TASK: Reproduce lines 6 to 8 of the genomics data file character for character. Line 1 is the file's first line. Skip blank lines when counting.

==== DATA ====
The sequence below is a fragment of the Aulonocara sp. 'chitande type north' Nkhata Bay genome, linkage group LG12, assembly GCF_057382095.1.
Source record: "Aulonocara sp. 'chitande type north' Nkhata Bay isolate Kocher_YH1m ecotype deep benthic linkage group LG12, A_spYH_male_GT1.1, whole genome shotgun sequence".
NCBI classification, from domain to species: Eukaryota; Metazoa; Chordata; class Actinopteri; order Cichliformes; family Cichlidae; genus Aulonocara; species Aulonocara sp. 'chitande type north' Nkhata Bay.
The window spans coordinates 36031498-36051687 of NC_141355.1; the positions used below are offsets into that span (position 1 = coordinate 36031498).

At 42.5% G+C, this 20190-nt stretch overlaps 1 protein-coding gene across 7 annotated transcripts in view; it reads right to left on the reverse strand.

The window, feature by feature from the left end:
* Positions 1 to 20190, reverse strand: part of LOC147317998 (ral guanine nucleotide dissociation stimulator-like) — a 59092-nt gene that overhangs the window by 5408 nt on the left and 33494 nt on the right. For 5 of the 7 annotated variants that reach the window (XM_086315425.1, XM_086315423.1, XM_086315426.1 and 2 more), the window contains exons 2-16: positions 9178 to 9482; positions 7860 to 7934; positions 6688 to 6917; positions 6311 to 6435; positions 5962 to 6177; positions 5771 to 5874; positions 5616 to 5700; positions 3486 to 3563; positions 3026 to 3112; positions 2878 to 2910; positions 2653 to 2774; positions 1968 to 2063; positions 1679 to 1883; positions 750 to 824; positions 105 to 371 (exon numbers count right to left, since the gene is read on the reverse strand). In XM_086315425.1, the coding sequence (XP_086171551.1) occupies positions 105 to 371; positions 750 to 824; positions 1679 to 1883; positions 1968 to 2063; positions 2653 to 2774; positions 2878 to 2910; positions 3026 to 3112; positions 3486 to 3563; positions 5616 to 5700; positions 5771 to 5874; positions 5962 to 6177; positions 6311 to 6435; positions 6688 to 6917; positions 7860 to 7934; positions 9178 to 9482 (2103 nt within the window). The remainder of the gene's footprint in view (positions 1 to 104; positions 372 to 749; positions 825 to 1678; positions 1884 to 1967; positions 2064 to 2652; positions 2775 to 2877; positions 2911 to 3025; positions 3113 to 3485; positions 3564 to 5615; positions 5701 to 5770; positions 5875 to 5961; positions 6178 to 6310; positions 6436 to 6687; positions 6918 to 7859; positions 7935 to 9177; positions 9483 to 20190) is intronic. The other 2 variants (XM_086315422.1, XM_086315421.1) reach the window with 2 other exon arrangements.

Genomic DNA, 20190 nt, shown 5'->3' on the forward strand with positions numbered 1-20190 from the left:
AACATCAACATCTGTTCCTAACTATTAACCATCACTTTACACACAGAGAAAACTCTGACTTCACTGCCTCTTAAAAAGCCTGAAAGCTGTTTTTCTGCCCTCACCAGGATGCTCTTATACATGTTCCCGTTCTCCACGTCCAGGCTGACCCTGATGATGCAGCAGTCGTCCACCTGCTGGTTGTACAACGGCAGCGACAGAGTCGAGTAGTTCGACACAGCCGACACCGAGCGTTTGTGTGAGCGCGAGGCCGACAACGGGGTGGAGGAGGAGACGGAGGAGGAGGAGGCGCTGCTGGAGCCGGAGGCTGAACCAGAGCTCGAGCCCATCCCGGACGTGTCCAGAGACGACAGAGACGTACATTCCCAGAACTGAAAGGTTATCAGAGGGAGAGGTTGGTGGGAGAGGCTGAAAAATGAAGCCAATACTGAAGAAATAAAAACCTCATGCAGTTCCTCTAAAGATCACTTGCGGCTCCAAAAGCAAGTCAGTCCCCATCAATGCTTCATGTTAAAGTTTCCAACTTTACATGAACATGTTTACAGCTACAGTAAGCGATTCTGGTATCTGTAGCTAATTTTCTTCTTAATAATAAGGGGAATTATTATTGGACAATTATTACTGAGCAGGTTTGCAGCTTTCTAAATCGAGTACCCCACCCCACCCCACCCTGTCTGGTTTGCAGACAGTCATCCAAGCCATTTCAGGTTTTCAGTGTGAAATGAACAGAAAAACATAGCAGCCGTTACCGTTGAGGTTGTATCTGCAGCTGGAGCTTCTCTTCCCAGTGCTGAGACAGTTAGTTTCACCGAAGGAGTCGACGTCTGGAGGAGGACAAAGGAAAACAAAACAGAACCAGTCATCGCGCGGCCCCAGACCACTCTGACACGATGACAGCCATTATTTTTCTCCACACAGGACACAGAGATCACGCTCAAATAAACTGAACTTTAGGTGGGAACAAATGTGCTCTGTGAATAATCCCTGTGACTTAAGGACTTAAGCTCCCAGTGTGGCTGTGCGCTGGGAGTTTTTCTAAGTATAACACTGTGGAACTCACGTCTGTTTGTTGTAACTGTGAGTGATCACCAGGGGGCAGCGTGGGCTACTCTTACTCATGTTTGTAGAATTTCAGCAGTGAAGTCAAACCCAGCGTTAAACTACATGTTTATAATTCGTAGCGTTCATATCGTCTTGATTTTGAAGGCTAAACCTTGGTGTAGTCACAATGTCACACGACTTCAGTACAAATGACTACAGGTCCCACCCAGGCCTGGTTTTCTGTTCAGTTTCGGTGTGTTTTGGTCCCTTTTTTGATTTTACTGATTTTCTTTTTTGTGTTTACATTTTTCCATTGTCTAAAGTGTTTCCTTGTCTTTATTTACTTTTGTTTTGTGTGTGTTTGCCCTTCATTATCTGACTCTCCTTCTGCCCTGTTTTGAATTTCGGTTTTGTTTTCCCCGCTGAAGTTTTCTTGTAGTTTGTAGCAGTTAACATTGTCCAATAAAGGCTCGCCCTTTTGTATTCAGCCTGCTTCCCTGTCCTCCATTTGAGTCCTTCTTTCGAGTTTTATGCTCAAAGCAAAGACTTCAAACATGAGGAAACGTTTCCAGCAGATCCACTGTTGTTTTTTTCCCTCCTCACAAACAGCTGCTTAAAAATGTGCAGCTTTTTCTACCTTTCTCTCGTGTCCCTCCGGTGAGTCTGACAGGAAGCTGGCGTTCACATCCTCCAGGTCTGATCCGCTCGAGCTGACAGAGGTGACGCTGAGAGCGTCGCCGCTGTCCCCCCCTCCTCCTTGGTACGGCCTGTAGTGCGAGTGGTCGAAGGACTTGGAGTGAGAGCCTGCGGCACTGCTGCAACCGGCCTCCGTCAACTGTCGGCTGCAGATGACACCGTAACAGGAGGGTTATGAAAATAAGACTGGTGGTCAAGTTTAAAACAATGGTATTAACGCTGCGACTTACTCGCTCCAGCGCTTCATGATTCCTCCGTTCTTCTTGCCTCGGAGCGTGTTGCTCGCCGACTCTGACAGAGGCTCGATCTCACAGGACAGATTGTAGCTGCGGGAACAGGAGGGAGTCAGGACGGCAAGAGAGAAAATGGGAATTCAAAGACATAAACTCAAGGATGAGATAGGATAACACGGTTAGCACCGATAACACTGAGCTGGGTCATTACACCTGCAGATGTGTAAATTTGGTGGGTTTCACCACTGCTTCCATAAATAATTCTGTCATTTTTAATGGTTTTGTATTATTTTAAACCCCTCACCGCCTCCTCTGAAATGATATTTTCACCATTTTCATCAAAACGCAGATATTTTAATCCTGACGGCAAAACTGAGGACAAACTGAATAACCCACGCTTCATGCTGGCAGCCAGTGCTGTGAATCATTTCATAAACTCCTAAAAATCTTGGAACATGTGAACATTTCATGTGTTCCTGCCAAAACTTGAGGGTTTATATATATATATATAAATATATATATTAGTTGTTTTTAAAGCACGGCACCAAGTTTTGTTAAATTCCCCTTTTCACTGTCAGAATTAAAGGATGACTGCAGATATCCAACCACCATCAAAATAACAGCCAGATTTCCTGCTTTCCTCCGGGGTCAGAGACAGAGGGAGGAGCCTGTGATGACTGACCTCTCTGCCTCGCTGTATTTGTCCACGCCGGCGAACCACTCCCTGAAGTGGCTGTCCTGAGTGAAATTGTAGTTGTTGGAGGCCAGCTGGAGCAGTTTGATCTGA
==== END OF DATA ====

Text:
The window, feature by feature from the left end:
* Positions 1 to 20190, reverse strand: part of LOC147317998 (ral guanine nucleotide dissociation stimulator-like) — a 59092-nt gene that overhangs the window by 5408 nt on the left and 33494 nt on the right. For 5 of the 7 annotated variants that reach the window (XM_086315425.1, XM_086315423.1, XM_086315426.1 and 2 more), the window contains exons 2-16: positions 9178 to 9482; positions 7860 to 7934; positions 6688 to 6917; positions 6311 to 6435; positions 5962 to 6177; positions 5771 to 5874; positions 5616 to 5700; positions 3486 to 3563; positions 3026 to 3112; positions 2878 to 2910; positions 2653 to 2774; positions 1968 to 2063; positions 1679 to 1883; positions 750 to 824; positions 105 to 371 (exon numbers count right to left, since the gene is read on the reverse strand). In XM_086315425.1, the coding sequence (XP_086171551.1) occupies positions 105 to 371; positions 750 to 824; positions 1679 to 1883; positions 1968 to 2063; positions 2653 to 2774; positions 2878 to 2910; positions 3026 to 3112; positions 3486 to 3563; positions 5616 to 5700; positions 5771 to 5874; positions 5962 to 6177; positions 6311 to 6435; positions 6688 to 6917; positions 7860 to 7934; positions 9178 to 9482 (2103 nt within the window). The remainder of the gene's footprint in view (positions 1 to 104; positions 372 to 749; positions 825 to 1678; positions 1884 to 1967; positions 2064 to 2652; positions 2775 to 2877; positions 2911 to 3025; positions 3113 to 3485; positions 3564 to 5615; positions 5701 to 5770; positions 5875 to 5961; positions 6178 to 6310; positions 6436 to 6687; positions 6918 to 7859; positions 7935 to 9177; positions 9483 to 20190) is intronic. The other 2 variants (XM_086315422.1, XM_086315421.1) reach the window with 2 other exon arrangements.

Genomic DNA, 20190 nt, shown 5'->3' on the forward strand with positions numbered 1-20190 from the left: